Sunday, 20 March 2016

Womens' Status in America

WWII is a significant event in the shaping of female identity in America. The war created an interesting paradigm in which the dominate gender, ‘the norm’, was removed thus leaving a void in which previously constructed gender roles within society were invalid.

Women across the nation voluntarily mobilised in order to fuel the expanding American government and industry during wartime. More than a million women filled previously ‘male only’ government positions. By 1944 women accounted for more than a third of all civil service jobs.

Although women were only permitted to fill the vacant jobs for the period of national emergency it did improve the credibility and respect of women. Some cases physically embody this advancement of the American female. Mary Ruth Hunter, for example, worked in a plant in Pennsylvania when she was drafted by Army recruiters. Mary worked in the intelligence sector known as G2 in the Pentagon collecting historically relevant material for WWII missions. She worked alongside Professors of History from prestigious East Coast Universities. (Mary remained with the Defence Department until her retirement in 1979).

This case is especially interesting because women simply didn't work alongside men in professional and academic positions but the war forced such an abandonment of societal norms. Women like Mary Hunter went a long way to dispelling the myth of inadequacy that shrouded women in American history.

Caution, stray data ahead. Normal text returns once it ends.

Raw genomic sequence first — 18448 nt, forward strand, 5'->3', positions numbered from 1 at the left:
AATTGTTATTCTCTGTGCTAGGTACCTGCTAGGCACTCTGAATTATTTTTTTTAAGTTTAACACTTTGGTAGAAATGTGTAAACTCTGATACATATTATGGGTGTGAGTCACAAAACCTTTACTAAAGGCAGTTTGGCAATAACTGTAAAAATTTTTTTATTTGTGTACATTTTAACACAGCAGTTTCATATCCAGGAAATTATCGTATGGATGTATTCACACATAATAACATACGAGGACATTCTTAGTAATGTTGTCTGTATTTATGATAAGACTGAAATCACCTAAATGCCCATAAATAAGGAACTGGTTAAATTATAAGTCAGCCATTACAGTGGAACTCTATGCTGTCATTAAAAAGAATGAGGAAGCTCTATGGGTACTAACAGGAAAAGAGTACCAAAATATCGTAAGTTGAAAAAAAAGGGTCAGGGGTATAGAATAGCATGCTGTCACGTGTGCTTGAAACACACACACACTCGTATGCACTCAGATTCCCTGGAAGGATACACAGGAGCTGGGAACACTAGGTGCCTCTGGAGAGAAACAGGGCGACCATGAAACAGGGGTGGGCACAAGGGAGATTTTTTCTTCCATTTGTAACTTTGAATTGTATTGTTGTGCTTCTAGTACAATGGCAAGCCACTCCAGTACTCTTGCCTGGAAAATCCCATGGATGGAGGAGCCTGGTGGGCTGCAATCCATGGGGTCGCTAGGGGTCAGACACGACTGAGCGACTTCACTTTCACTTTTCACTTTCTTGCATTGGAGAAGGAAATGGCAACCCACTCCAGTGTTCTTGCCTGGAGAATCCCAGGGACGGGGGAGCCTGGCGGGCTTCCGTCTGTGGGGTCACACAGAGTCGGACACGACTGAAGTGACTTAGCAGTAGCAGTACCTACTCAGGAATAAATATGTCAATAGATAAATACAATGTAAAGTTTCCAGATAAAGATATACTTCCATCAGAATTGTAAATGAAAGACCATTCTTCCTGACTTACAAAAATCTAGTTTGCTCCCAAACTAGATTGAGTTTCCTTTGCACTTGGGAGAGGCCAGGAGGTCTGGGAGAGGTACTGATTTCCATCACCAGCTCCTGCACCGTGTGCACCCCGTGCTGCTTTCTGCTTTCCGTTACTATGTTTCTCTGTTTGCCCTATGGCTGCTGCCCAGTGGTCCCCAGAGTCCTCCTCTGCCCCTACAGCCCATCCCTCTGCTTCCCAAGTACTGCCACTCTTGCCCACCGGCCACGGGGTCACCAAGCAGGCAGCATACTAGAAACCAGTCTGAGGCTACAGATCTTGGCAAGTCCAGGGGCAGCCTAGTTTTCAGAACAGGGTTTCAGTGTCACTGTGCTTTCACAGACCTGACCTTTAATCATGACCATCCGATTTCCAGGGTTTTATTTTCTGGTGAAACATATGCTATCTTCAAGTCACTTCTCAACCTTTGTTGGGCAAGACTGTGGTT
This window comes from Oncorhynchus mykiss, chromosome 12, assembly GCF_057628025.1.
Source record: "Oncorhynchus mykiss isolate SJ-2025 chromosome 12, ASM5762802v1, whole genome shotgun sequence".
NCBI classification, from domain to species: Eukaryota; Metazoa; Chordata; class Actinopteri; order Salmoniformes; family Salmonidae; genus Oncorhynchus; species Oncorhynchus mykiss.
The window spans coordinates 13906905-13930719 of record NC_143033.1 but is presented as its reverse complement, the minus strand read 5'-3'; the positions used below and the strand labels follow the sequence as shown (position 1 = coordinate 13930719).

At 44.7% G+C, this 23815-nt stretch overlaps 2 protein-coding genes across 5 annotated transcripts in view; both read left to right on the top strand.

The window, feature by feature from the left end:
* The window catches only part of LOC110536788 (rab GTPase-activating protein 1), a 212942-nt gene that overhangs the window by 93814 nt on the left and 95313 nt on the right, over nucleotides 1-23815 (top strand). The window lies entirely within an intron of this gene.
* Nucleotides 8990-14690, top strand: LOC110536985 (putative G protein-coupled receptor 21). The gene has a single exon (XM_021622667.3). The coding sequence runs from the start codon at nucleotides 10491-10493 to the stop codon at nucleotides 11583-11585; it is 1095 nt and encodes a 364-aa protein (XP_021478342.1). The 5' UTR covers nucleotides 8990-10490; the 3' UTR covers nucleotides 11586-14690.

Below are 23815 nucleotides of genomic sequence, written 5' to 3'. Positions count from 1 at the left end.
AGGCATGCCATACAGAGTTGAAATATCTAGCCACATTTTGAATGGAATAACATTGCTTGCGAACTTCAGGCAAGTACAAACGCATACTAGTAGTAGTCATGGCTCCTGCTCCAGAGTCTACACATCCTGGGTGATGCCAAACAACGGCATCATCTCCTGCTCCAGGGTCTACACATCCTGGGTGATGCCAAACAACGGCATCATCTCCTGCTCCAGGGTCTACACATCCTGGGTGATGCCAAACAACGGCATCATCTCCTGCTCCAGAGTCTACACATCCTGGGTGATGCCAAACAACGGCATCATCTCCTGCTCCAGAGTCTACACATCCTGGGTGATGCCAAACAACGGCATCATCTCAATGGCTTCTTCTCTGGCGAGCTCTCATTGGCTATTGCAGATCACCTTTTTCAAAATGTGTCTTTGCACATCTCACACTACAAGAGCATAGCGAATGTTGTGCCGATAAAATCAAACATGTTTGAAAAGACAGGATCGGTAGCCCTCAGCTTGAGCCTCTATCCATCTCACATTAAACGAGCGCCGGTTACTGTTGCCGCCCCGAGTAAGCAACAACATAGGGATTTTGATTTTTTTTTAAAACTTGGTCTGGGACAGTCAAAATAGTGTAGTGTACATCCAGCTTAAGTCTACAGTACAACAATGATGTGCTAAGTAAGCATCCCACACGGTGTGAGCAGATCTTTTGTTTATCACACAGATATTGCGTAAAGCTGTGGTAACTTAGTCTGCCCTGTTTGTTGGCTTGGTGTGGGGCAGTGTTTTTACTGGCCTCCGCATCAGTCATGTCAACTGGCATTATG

A contemporary event that has improved the status of women in America is the election of Barack Obama as President and thus his wife, Michelle Obama as First Lady. Obama has been able to project an impressive image of feminine power with her intelligence and grace whilst the eyes of the nation scrutinise her. Also, as the first black First Lady, she has been able to empower black women who have been particularly neglected throughout history. As a lawyer, Obama symbolises professional female success for African American women who have scarce options when it comes to role models outside of entertainment and sport.

The particular significance of Obama comes from her public relationship with her husband, the President. They appear to have a very mutually respectful and equal relationship. A fist bump during a speech may seem insignificant but it puts her on the exact same level as her husband and thus promotes gender equality in front of the entire nation. Furthermore, Obama has been involved in initiatives that strive to tackle childhood obesity and LGBT rights. The impressive activity of Obama as First Lady in an age in which media defines the identity of many groups – including women – has had a positive effect upon the status of women in America.

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